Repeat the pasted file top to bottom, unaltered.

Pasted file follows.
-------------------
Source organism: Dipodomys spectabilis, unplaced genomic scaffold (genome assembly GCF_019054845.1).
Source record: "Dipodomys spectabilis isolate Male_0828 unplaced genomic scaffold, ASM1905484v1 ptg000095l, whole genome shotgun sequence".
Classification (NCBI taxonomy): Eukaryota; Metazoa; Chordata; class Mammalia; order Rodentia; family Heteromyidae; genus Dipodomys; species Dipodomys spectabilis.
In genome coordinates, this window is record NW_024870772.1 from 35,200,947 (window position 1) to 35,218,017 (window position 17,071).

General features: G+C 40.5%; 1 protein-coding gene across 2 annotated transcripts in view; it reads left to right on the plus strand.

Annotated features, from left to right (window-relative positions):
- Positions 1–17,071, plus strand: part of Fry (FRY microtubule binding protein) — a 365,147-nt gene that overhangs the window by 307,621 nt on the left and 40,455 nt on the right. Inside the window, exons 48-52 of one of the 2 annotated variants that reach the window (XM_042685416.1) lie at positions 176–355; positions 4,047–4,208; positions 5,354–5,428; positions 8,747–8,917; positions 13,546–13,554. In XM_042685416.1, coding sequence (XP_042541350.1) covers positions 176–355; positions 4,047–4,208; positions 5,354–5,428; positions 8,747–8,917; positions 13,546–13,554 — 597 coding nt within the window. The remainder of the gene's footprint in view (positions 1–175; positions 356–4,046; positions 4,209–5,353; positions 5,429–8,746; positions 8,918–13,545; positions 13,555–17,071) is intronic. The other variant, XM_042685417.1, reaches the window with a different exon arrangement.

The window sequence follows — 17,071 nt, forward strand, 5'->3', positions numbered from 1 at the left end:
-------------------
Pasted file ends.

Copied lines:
Source organism: Dipodomys spectabilis, unplaced genomic scaffold (genome assembly GCF_019054845.1).
Source record: "Dipodomys spectabilis isolate Male_0828 unplaced genomic scaffold, ASM1905484v1 ptg000095l, whole genome shotgun sequence".
Classification (NCBI taxonomy): Eukaryota; Metazoa; Chordata; class Mammalia; order Rodentia; family Heteromyidae; genus Dipodomys; species Dipodomys spectabilis.
In genome coordinates, this window is record NW_024870772.1 from 35,200,947 (window position 1) to 35,218,017 (window position 17,071).

General features: G+C 40.5%; 1 protein-coding gene across 2 annotated transcripts in view; it reads left to right on the plus strand.

Annotated features, from left to right (window-relative positions):
- Positions 1–17,071, plus strand: part of Fry (FRY microtubule binding protein) — a 365,147-nt gene that overhangs the window by 307,621 nt on the left and 40,455 nt on the right. Inside the window, exons 48-52 of one of the 2 annotated variants that reach the window (XM_042685416.1) lie at positions 176–355; positions 4,047–4,208; positions 5,354–5,428; positions 8,747–8,917; positions 13,546–13,554. In XM_042685416.1, coding sequence (XP_042541350.1) covers positions 176–355; positions 4,047–4,208; positions 5,354–5,428; positions 8,747–8,917; positions 13,546–13,554 — 597 coding nt within the window. The remainder of the gene's footprint in view (positions 1–175; positions 356–4,046; positions 4,209–5,353; positions 5,429–8,746; positions 8,918–13,545; positions 13,555–17,071) is intronic. The other variant, XM_042685417.1, reaches the window with a different exon arrangement.

The window sequence follows — 17,071 nt, forward strand, 5'->3', positions numbered from 1 at the left end: